The opponents of this project may, in the committee on private bills, introduce all the amendments they wish; however in the inter-


Georgian Bay Canal Company

est of the country as well as that of all the provinces, I deem it absolutely necessary that this charter be renewed.

In fairness to the people I have the honour to represent,-I wish to state once more that I shall support heartily this bill. I trust that the House will see fit to sanction it without opposition and that, in the committee on private bills, all the amendments moved to improve the bill will be accepted.

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February 15, 1927

Mr. J. E. FONTAINE (Hull) (Translation):

Mr. Speaker, I intend to be brief in my remarks. Having, however, set my heart so much on this question of old age pensions, I deem it my duty to state that I shall give this resolution my utmost support. I say, Sir, that I have at heart this question, and to give further proof, in 1922, as the hon. Minister of Labour (Mr. Heenan) stated a short while ago, I had the honour to move a resolution requesting the government to favourably consider the enactment of legislation with the view of providing for old age.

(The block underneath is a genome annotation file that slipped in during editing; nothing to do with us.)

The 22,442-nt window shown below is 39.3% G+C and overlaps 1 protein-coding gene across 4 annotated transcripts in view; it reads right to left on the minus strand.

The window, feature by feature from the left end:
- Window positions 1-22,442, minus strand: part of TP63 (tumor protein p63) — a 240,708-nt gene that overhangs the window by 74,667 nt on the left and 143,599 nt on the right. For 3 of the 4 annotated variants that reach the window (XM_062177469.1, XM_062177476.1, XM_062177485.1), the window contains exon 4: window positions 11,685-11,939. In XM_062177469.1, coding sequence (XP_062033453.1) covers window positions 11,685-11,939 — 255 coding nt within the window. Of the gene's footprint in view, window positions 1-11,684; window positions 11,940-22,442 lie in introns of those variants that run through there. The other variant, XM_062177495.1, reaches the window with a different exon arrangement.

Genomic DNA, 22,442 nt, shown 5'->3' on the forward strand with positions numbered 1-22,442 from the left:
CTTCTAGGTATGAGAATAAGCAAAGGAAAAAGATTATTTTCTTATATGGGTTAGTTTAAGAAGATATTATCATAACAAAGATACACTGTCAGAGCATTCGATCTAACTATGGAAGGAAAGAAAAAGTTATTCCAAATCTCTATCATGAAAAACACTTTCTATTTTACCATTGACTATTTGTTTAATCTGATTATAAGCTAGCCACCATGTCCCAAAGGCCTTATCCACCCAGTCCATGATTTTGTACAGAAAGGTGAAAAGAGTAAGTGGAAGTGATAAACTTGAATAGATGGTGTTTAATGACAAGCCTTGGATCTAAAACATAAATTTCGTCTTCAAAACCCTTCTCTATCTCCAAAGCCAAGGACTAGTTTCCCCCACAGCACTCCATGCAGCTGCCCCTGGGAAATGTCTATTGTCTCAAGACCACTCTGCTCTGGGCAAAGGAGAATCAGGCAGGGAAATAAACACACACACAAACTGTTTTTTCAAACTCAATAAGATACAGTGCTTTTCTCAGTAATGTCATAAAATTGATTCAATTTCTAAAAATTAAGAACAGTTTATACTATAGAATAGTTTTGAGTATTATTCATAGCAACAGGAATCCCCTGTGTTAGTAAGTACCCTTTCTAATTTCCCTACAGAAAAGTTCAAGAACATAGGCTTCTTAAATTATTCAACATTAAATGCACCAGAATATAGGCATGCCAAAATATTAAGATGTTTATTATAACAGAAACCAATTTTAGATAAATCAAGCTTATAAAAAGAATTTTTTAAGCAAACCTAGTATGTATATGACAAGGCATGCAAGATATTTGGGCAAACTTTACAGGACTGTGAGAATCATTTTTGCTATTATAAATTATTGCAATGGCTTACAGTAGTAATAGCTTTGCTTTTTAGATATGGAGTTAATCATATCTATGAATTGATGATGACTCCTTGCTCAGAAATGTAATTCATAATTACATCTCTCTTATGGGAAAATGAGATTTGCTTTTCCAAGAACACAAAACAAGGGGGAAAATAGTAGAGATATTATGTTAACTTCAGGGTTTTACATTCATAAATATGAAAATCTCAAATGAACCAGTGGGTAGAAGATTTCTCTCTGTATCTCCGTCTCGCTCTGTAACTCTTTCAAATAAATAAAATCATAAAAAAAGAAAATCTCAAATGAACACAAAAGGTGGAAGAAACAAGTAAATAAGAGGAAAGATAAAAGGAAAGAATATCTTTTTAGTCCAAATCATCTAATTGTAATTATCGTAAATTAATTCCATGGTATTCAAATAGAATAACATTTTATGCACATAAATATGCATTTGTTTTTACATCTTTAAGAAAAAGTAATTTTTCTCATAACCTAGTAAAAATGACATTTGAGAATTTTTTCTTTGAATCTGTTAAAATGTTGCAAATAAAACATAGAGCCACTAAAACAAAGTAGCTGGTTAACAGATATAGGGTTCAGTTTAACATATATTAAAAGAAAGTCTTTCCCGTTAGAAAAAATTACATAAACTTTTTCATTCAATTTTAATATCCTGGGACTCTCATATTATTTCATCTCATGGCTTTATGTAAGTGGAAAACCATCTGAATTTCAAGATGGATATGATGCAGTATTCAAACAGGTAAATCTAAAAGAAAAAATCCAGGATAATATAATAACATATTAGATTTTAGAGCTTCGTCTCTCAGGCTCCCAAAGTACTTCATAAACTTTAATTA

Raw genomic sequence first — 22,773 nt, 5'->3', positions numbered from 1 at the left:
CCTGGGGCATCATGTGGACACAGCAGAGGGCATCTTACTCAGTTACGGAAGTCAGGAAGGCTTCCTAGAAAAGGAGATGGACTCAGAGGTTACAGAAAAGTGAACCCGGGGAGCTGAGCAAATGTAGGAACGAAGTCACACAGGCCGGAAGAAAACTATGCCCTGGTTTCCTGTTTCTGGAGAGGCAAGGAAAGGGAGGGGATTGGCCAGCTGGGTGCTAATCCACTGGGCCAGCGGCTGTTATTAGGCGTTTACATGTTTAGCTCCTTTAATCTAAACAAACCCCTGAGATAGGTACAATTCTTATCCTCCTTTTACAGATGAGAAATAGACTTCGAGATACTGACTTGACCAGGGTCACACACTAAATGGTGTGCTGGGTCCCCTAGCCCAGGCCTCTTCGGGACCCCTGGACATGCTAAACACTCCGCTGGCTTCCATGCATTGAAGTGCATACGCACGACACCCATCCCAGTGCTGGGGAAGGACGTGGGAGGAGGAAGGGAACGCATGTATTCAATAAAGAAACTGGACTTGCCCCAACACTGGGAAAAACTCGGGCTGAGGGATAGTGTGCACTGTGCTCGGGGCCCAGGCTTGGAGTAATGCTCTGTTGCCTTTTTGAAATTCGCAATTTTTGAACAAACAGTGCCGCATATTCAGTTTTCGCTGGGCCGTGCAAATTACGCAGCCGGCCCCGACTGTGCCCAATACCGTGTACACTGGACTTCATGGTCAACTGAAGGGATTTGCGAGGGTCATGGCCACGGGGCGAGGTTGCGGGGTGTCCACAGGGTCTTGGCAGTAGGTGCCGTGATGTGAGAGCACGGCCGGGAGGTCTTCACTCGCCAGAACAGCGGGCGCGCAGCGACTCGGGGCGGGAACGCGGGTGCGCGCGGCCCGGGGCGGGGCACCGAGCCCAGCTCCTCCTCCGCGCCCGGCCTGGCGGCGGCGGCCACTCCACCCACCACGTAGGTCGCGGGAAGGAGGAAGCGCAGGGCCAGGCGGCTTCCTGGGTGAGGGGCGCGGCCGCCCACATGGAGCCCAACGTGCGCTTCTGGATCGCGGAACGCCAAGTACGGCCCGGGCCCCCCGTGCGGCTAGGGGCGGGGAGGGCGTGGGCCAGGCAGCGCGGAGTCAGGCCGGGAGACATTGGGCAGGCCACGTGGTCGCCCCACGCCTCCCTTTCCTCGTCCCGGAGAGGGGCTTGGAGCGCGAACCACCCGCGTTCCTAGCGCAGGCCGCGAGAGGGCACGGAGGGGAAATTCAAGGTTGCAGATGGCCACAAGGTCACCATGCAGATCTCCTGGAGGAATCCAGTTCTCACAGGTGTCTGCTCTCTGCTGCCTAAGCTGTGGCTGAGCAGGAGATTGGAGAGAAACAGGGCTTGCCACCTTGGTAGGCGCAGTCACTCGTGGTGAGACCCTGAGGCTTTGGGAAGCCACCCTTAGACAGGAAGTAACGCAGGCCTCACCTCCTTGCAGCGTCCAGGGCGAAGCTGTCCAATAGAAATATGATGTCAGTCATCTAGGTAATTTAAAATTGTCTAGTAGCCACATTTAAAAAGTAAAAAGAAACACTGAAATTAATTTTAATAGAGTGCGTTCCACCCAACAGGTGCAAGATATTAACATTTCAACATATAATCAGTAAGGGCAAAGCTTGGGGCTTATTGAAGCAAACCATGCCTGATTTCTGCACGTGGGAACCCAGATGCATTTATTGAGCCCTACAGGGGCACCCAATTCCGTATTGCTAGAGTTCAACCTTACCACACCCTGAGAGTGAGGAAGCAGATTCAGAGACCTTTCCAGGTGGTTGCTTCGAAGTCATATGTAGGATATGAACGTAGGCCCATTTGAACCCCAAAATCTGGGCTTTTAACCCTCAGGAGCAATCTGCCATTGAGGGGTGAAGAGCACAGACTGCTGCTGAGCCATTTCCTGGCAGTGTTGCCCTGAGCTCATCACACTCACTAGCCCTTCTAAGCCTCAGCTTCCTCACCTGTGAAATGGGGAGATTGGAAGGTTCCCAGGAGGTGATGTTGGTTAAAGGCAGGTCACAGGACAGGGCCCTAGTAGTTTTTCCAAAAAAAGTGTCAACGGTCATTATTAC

It was only in 1924 that a committee was appointed in order to inquire into the matter, and last year, in 1926, a bill was brought down by the government making provision for old age pensions. This act was based on the report of the committee appointed in 1924, and by which a pension of $20 per month was to be paid to destitute old people having attained the age of seventy.

It is true, as the hon. leader of the opposition (Mr. Guthrie) stated a short while ago, that the opposition of that -time did not

Old Age Pensions

oppose this measure; however, as in the present case, those who then formed the opposition put forth all kinds of arguments in order to criticize the bill, and slanderous tongues even went so far as to state that the leader of the opposition of that day -Mr. Meighen-had influenced his friends in the Senate in order to have the bill disallowed in the upper house.